The Grease star and singer was diagnosed with breast cancer in 1992. After surgery and chemotherapy, Olivia retreated to Australia to recuperate. During this hiatus, Olivia recorded Gaia, One Woman's Journey, an intensely personal and upbeat album. Olivia chose to talk about her experiences with breast cancer so that other women could see the importance of early detection and that survival is possible.
Simon underwent a mastectomy, chemotherapy, and reconstructive surgery for her breast cancer during 1997 and 1998. There had been a lump in her breast for several years before then, but her doctors initially advised her against surgery. She regrets not treating her cancer earlier, but still succeeded in removing her tumors.
Dame Maggie Smith
When the 73-year-old actress was diagnosed with breast cancer in 2008, she insisted on filming her sixth appearance as Professor McGonagall in Harry Potter and the Half-Blood Prince. After having the lump removed, Smith had chemotherapy and radiation treatments while filming the movie.
The former Charlie’s Angel battled breast cancer in 2003. She is now involved in “Strength in Knowing,” an online support system for women struggling with cancer. In 2010, Smith, along with Olivia Newton-John, was featured in 1 a Minute, a documentary about breast cancer.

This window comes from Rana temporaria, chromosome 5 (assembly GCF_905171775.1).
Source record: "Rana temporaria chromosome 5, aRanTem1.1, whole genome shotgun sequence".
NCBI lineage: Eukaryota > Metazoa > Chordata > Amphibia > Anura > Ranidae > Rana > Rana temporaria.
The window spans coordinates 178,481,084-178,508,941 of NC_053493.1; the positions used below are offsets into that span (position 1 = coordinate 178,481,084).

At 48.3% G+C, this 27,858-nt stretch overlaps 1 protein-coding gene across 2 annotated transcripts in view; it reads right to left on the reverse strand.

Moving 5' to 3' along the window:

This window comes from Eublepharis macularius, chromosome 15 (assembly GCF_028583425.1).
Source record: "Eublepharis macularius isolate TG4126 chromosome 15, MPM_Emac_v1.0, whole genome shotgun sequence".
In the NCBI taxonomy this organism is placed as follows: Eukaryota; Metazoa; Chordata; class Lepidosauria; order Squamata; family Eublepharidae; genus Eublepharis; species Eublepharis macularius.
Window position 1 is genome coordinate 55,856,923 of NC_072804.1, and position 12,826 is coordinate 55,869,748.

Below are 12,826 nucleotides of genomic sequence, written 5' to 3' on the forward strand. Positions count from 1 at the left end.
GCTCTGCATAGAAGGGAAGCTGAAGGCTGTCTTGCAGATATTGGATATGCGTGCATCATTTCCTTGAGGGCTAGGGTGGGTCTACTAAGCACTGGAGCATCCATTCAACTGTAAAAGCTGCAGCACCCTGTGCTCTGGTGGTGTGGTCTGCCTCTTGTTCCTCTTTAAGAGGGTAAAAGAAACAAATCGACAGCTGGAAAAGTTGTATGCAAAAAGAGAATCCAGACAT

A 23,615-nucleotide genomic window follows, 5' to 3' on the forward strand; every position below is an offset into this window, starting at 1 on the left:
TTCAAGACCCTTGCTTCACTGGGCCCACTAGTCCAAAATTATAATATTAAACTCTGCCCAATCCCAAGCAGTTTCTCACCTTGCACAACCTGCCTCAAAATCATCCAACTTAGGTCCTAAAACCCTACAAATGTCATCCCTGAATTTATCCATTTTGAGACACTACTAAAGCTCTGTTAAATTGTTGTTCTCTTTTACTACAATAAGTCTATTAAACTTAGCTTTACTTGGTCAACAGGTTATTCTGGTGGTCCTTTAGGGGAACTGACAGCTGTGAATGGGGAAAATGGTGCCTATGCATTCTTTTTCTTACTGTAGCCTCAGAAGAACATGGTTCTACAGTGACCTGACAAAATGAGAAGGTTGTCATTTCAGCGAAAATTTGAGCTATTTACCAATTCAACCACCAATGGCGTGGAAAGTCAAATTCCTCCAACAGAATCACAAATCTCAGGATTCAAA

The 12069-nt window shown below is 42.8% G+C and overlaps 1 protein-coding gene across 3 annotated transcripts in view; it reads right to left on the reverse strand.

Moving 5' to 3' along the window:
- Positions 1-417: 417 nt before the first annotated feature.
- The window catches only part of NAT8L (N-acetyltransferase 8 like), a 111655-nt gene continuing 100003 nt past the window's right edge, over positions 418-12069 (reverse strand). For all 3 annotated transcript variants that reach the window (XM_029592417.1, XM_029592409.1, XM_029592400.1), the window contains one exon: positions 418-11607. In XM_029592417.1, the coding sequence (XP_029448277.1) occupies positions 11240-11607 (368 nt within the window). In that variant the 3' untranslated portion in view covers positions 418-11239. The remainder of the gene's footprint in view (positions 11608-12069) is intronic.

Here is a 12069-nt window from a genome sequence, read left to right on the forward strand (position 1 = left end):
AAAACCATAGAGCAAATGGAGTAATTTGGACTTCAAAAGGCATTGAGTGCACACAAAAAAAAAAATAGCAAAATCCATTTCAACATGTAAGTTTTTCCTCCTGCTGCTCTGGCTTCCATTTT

The actress and author was the source of much controversy when she decided to forgo standard cancer treatment in favor of alternative therapy and holistic medicine. She wrote Knockout to promote alternative treatments to chemotherapy, which received criticism from the American Cancer Society.
Gloria Steinem, now considered one of the original voices of the women’s liberation movement, was diagnosed with breast cancer in 1986. Despite her disease, she continued to give speeches, write, and involve herself in politics.
Good Morning America anchor and former ESPN reporter Robin Roberts was diagnosed with an early form of breast cancer in 2007. With treatment, including chemotherapy, she beat breast cancer and returned to the anchor desk.